Meet photographer and nurse Anrielle Hunt, who’s from the epicentre of surfing hipness
‘Welcome to Byron Bay – cheer up, slow down and chill out.’ This is the first thing you’ll read when you arrive in the town where I was born and raised. I completed my education here, after which I went on to study a Bachelor of Nursing at university. Why nursing? Why not a surf instructor or a professional busker? I grew up travelling the world with my mother, and decided from a young age that I wanted to have a career in which I could experience constant change, earn a decent income and something in demand enough that I could travel, cultivate my passions and – above all else – surf without sacrificing my lifestyle.
Surfing and art have always been a significant part of my life. Surfing became an unwavering part of my life; all my life choices became focussed around places where I could surf. I find surfing awe inspiring at times: the way we move, the way the ocean moves and the colours of the sky at sunset. Art is all around us when we’re out in the elements.
Photography always stood out to me, particularly film photography; the ability to capture a smile, a laugh or a look in the eye. You have to be patient to wait for those moments, but when you catch them the outcome is that much sweeter.
My earliest memory of my father is of him holding me on his hip walking out into what felt
like a big, angry sea. He taught me how to read the ocean without fear. To simply know that as long as you can find the sand you will always find the surface. We would wake up at 5:30am most mornings and cultivate a deep love of surfing. There’s nothing quite like looking out to the horizon and feeling the stillness in your bones.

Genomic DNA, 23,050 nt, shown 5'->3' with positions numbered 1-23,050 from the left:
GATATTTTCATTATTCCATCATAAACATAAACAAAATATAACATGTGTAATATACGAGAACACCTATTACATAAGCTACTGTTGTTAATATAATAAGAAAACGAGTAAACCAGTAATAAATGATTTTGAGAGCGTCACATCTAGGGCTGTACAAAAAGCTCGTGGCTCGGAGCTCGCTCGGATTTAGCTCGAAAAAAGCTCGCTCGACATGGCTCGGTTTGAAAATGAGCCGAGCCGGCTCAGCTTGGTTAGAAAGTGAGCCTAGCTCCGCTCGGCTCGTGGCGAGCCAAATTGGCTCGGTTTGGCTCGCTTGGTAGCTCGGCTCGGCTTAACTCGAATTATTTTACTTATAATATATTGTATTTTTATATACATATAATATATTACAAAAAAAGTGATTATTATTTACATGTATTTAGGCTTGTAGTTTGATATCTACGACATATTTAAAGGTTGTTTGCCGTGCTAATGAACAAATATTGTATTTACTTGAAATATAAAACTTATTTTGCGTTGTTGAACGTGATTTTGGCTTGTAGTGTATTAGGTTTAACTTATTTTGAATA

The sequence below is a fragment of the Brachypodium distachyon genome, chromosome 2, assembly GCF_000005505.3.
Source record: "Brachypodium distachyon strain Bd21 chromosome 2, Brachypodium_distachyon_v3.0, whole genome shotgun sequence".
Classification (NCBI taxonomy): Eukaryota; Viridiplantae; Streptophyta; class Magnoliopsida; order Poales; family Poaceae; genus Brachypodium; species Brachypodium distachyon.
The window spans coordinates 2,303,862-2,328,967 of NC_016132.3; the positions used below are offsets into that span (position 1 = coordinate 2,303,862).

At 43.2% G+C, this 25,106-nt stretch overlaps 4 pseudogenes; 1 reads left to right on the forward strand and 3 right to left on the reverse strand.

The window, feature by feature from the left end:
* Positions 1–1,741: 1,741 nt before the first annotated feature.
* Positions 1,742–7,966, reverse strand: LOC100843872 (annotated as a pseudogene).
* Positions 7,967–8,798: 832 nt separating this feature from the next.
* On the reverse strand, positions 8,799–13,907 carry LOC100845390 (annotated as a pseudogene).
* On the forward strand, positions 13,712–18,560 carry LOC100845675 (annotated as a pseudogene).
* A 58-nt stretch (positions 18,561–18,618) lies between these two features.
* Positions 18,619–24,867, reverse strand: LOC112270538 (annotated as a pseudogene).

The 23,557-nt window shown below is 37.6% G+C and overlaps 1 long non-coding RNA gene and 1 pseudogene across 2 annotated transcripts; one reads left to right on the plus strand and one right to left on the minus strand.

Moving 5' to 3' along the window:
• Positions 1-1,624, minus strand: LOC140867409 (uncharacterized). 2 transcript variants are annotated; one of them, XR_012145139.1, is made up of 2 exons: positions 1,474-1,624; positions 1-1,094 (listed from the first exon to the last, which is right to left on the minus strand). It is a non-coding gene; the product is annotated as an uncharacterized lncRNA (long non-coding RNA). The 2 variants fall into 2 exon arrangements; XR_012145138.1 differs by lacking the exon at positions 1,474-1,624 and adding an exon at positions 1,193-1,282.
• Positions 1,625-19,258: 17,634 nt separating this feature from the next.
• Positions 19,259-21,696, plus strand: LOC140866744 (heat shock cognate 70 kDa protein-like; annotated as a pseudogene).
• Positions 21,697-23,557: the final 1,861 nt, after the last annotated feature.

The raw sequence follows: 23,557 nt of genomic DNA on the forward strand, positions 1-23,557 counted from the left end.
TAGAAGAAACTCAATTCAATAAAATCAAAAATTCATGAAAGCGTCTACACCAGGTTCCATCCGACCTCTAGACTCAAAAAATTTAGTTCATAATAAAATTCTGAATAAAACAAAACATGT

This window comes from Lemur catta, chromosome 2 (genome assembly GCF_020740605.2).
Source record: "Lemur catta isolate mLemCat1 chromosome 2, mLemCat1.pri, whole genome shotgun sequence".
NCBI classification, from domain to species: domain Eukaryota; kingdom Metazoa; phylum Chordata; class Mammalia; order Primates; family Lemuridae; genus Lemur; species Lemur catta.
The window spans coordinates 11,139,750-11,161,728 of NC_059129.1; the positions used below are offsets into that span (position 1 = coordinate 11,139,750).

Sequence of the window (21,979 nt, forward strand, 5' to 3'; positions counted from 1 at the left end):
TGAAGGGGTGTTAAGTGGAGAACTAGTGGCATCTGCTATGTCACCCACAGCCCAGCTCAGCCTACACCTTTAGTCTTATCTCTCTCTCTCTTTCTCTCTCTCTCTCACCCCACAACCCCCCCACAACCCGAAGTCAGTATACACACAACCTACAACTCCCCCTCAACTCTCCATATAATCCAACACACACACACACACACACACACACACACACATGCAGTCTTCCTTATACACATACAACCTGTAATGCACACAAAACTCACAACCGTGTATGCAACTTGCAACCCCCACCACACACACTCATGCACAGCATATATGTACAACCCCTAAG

As we get older we seem to go through many different stages. At one point I was in a stage where I felt stuck and uninspired. I didn’t come from an upbringing that encouraged creative risk, but I’m fortunate enough to be in a very positive relationship, and my partner encouraged me to think big. He challenged me on what I would do if I could do anything, and I replied, “I would be in the ocean documenting moments in time”. I bought a waterproof 35mm film camera and 20 rolls of film on the spot.
Then came the transition of taking photos from the land to the ocean. It’s significantly more challenging when you’re trying to swim in the right spot, dodge rogue boards and surfers, predict the ocean and surfers’ movements, frame the shot and take the photo at the perfect moment.
Being able to document moments that capture a feeling is such a privilege. I love to photograph real women who live and breathe the ocean. If the surf is fun I will drop the camera, but I am often just as satisfied being in the ocean surfing or shooting. Saltwater medicine is the best medicine. There’s nothing I haven’t been able to figure out one way or another in the big blue.
Follow Anrielle on Instagram: anriellehunt
Myself and my floral anthropological sea queen Lucy Small @saltwaterpilgrim in our favourite swimsuits ever @tallpoppy.surf
Graceful 10 - Karina Rosunk.